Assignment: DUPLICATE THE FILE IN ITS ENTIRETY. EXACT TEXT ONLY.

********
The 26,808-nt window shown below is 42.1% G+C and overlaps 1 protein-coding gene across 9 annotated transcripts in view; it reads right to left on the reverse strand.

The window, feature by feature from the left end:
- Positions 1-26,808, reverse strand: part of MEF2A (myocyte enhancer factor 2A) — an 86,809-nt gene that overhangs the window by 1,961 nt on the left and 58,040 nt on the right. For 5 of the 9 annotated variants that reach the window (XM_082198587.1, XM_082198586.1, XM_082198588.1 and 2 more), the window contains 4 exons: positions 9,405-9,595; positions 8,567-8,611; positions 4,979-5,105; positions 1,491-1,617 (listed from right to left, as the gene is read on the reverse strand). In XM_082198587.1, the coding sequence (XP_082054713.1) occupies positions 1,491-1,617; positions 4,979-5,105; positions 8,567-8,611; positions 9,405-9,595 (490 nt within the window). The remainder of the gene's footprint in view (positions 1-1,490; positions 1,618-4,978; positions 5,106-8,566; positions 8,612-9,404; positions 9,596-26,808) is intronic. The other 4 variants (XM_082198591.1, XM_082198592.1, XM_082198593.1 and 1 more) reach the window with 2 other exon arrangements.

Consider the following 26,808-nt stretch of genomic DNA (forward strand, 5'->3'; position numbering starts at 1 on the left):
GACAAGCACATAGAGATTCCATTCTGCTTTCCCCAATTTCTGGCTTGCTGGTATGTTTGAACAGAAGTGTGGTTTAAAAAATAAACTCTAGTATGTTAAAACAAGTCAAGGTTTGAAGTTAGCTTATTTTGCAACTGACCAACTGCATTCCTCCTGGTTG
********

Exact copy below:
The 26,808-nt window shown below is 42.1% G+C and overlaps 1 protein-coding gene across 9 annotated transcripts in view; it reads right to left on the reverse strand.

The window, feature by feature from the left end:
- Positions 1-26,808, reverse strand: part of MEF2A (myocyte enhancer factor 2A) — an 86,809-nt gene that overhangs the window by 1,961 nt on the left and 58,040 nt on the right. For 5 of the 9 annotated variants that reach the window (XM_082198587.1, XM_082198586.1, XM_082198588.1 and 2 more), the window contains 4 exons: positions 9,405-9,595; positions 8,567-8,611; positions 4,979-5,105; positions 1,491-1,617 (listed from right to left, as the gene is read on the reverse strand). In XM_082198587.1, the coding sequence (XP_082054713.1) occupies positions 1,491-1,617; positions 4,979-5,105; positions 8,567-8,611; positions 9,405-9,595 (490 nt within the window). The remainder of the gene's footprint in view (positions 1-1,490; positions 1,618-4,978; positions 5,106-8,566; positions 8,612-9,404; positions 9,596-26,808) is intronic. The other 4 variants (XM_082198591.1, XM_082198592.1, XM_082198593.1 and 1 more) reach the window with 2 other exon arrangements.

Consider the following 26,808-nt stretch of genomic DNA (forward strand, 5'->3'; position numbering starts at 1 on the left):
GACAAGCACATAGAGATTCCATTCTGCTTTCCCCAATTTCTGGCTTGCTGGTATGTTTGAACAGAAGTGTGGTTTAAAAAATAAACTCTAGTATGTTAAAACAAGTCAAGGTTTGAAGTTAGCTTATTTTGCAACTGACCAACTGCATTCCTCCTGGTTG